Thu Oct 25th, 2007 at 09:50:01 AM EST
Lost in the argumentation about the extent of climate change, or the rate, or whose fault it is, is the point that there are THREE sides to the argument. The first side is the "accepting" side, made up of the community of people who take the IPCC conclusions as a scientific concensus and want to take actions based on that view. The second side is the "denial" side, made up of people who confuse science with politics and want to base actions on wishful thinking.
The third side takes the "things are a lot worse than is widely acknowledged" view. Doomsayers and pessimists, mostly, who are gradually pulling the IPCC conclusions in the dismal direction.
One of them is James Lovelock, inventor of the Gaia theory (perhaps a bit on the questionable side?) and also inventor of the instrument used to detect the Ozone hole over the Antarctic. In the current issue of Rolling Stone magazine, his very, very pessimistic views get a good airing. Now I'm not sure whether the Rolling Stone counts as a part of the Mainstream Media (it does for a significant fraction of the American baby boom generation), but it is interesting to see that the "we're frigging doomed" conclusion is getting some press.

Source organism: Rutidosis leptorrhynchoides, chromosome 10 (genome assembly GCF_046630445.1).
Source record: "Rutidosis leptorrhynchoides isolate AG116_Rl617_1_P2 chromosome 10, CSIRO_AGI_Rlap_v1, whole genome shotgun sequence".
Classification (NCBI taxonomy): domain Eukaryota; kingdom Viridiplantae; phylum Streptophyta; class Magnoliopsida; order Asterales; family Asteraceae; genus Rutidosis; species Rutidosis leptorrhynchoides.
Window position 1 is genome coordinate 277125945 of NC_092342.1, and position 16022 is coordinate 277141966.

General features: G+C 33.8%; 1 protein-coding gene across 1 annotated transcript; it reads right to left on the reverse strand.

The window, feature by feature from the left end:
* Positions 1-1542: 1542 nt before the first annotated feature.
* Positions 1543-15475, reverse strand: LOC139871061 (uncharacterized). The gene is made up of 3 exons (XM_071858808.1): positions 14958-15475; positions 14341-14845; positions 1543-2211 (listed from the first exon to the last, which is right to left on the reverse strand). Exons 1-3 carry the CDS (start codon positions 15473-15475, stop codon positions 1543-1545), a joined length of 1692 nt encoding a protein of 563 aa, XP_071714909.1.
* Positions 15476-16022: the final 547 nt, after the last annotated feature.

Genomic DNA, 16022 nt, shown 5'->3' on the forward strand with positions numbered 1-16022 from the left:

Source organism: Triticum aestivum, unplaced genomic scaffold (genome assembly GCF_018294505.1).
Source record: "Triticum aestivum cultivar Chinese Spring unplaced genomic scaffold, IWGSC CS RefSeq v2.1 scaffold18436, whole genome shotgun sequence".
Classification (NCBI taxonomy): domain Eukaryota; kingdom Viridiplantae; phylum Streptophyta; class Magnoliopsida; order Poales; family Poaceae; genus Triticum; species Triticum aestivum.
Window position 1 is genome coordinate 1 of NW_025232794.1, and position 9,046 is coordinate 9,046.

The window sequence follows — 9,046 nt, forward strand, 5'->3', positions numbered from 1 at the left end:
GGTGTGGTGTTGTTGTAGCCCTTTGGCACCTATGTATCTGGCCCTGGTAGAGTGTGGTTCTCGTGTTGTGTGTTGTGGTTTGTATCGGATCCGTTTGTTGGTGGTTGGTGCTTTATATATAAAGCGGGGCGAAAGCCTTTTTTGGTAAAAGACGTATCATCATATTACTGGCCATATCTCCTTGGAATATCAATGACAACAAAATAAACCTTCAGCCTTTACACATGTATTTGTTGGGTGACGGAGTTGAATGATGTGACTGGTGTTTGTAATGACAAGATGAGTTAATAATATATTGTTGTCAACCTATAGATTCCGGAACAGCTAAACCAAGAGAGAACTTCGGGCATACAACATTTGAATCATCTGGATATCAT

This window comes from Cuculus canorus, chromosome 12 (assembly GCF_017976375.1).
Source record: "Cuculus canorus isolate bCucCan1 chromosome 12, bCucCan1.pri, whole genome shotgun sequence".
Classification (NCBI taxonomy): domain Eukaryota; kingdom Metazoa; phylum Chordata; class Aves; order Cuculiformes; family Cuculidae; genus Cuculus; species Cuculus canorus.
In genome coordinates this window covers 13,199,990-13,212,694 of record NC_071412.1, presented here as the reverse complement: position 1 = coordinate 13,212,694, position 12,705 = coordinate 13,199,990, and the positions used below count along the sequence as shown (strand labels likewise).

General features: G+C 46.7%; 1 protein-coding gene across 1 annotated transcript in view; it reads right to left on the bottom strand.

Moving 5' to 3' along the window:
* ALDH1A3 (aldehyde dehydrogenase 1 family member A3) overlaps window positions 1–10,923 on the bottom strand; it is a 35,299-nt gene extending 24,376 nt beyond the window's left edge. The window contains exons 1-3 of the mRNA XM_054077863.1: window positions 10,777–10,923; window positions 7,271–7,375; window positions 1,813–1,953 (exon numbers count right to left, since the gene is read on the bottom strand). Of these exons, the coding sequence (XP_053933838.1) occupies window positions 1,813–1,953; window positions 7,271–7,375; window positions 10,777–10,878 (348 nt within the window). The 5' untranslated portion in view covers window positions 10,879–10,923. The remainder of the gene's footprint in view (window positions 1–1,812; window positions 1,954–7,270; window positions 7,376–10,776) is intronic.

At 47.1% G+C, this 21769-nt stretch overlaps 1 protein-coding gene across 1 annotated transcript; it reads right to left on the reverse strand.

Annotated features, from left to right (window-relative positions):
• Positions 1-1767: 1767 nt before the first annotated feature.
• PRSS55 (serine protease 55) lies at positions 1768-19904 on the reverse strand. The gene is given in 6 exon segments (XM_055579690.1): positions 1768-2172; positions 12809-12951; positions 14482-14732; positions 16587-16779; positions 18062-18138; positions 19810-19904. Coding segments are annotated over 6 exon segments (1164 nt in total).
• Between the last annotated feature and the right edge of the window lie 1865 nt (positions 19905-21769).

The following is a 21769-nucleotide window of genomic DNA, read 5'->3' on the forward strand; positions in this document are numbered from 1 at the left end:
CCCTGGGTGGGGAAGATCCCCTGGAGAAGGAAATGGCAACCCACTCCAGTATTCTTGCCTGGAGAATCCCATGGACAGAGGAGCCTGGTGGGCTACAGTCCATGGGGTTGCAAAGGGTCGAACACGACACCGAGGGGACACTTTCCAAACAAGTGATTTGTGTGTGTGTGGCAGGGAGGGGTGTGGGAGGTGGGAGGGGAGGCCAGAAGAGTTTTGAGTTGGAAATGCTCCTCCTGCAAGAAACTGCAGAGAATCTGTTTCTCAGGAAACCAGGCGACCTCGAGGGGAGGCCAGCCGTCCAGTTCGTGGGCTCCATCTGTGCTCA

By 2100, Lovelock believes, the Earth's population will be culled from today's 6.6 billion to as few as 500 million, with most of the survivors living in the far latitudes -- Canada, Iceland, Scandinavia, the Arctic Basin.
Rolling Stone Magazine